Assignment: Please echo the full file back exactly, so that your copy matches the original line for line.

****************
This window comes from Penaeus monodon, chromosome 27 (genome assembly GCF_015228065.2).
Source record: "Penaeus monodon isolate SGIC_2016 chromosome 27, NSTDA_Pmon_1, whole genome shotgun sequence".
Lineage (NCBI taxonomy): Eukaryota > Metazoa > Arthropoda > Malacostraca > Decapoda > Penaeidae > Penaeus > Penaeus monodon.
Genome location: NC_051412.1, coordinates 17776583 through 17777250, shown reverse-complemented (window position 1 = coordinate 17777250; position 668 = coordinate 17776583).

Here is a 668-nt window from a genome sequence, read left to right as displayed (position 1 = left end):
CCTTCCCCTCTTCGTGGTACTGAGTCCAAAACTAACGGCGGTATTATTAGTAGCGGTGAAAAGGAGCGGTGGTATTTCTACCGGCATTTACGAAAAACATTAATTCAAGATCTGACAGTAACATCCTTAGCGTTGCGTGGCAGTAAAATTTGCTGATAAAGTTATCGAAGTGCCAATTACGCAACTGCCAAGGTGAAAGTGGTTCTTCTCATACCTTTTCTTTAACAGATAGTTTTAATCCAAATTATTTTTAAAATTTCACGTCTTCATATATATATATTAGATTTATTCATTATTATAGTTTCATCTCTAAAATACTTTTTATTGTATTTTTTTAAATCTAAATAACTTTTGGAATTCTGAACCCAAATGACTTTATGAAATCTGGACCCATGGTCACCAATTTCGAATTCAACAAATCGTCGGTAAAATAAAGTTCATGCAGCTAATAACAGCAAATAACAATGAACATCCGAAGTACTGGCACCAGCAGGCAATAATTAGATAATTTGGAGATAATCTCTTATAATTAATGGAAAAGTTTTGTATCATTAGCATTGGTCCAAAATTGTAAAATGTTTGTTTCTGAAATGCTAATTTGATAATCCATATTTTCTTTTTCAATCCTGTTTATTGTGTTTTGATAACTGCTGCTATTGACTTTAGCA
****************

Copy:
This window comes from Penaeus monodon, chromosome 27 (genome assembly GCF_015228065.2).
Source record: "Penaeus monodon isolate SGIC_2016 chromosome 27, NSTDA_Pmon_1, whole genome shotgun sequence".
Lineage (NCBI taxonomy): Eukaryota > Metazoa > Arthropoda > Malacostraca > Decapoda > Penaeidae > Penaeus > Penaeus monodon.
Genome location: NC_051412.1, coordinates 17776583 through 17777250, shown reverse-complemented (window position 1 = coordinate 17777250; position 668 = coordinate 17776583).

Here is a 668-nt window from a genome sequence, read left to right as displayed (position 1 = left end):
CCTTCCCCTCTTCGTGGTACTGAGTCCAAAACTAACGGCGGTATTATTAGTAGCGGTGAAAAGGAGCGGTGGTATTTCTACCGGCATTTACGAAAAACATTAATTCAAGATCTGACAGTAACATCCTTAGCGTTGCGTGGCAGTAAAATTTGCTGATAAAGTTATCGAAGTGCCAATTACGCAACTGCCAAGGTGAAAGTGGTTCTTCTCATACCTTTTCTTTAACAGATAGTTTTAATCCAAATTATTTTTAAAATTTCACGTCTTCATATATATATATTAGATTTATTCATTATTATAGTTTCATCTCTAAAATACTTTTTATTGTATTTTTTTAAATCTAAATAACTTTTGGAATTCTGAACCCAAATGACTTTATGAAATCTGGACCCATGGTCACCAATTTCGAATTCAACAAATCGTCGGTAAAATAAAGTTCATGCAGCTAATAACAGCAAATAACAATGAACATCCGAAGTACTGGCACCAGCAGGCAATAATTAGATAATTTGGAGATAATCTCTTATAATTAATGGAAAAGTTTTGTATCATTAGCATTGGTCCAAAATTGTAAAATGTTTGTTTCTGAAATGCTAATTTGATAATCCATATTTTCTTTTTCAATCCTGTTTATTGTGTTTTGATAACTGCTGCTATTGACTTTAGCA